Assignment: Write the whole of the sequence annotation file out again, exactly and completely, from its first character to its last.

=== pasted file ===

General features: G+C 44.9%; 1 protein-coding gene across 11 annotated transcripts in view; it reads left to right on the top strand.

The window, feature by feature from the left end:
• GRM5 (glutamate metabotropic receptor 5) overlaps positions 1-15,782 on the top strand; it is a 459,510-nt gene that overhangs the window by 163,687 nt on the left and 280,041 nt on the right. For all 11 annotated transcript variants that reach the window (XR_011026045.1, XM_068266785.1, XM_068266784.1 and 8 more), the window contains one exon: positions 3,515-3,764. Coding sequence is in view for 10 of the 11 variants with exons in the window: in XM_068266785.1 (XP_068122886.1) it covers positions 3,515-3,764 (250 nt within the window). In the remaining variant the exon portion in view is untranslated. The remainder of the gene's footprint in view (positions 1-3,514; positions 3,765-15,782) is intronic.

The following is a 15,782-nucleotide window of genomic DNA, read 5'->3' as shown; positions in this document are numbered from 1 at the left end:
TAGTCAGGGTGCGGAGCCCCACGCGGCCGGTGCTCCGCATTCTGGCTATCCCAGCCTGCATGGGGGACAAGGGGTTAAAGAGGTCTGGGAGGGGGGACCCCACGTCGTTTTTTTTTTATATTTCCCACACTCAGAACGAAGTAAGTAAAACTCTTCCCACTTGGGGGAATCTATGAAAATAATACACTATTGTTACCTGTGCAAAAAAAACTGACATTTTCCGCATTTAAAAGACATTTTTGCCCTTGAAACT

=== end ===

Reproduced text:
General features: G+C 44.9%; 1 protein-coding gene across 11 annotated transcripts in view; it reads left to right on the top strand.

The window, feature by feature from the left end:
• GRM5 (glutamate metabotropic receptor 5) overlaps positions 1-15,782 on the top strand; it is a 459,510-nt gene that overhangs the window by 163,687 nt on the left and 280,041 nt on the right. For all 11 annotated transcript variants that reach the window (XR_011026045.1, XM_068266785.1, XM_068266784.1 and 8 more), the window contains one exon: positions 3,515-3,764. Coding sequence is in view for 10 of the 11 variants with exons in the window: in XM_068266785.1 (XP_068122886.1) it covers positions 3,515-3,764 (250 nt within the window). In the remaining variant the exon portion in view is untranslated. The remainder of the gene's footprint in view (positions 1-3,514; positions 3,765-15,782) is intronic.

The following is a 15,782-nucleotide window of genomic DNA, read 5'->3' as shown; positions in this document are numbered from 1 at the left end:
TAGTCAGGGTGCGGAGCCCCACGCGGCCGGTGCTCCGCATTCTGGCTATCCCAGCCTGCATGGGGGACAAGGGGTTAAAGAGGTCTGGGAGGGGGGACCCCACGTCGTTTTTTTTTTATATTTCCCACACTCAGAACGAAGTAAGTAAAACTCTTCCCACTTGGGGGAATCTATGAAAATAATACACTATTGTTACCTGTGCAAAAAAAACTGACATTTTCCGCATTTAAAAGACATTTTTGCCCTTGAAACT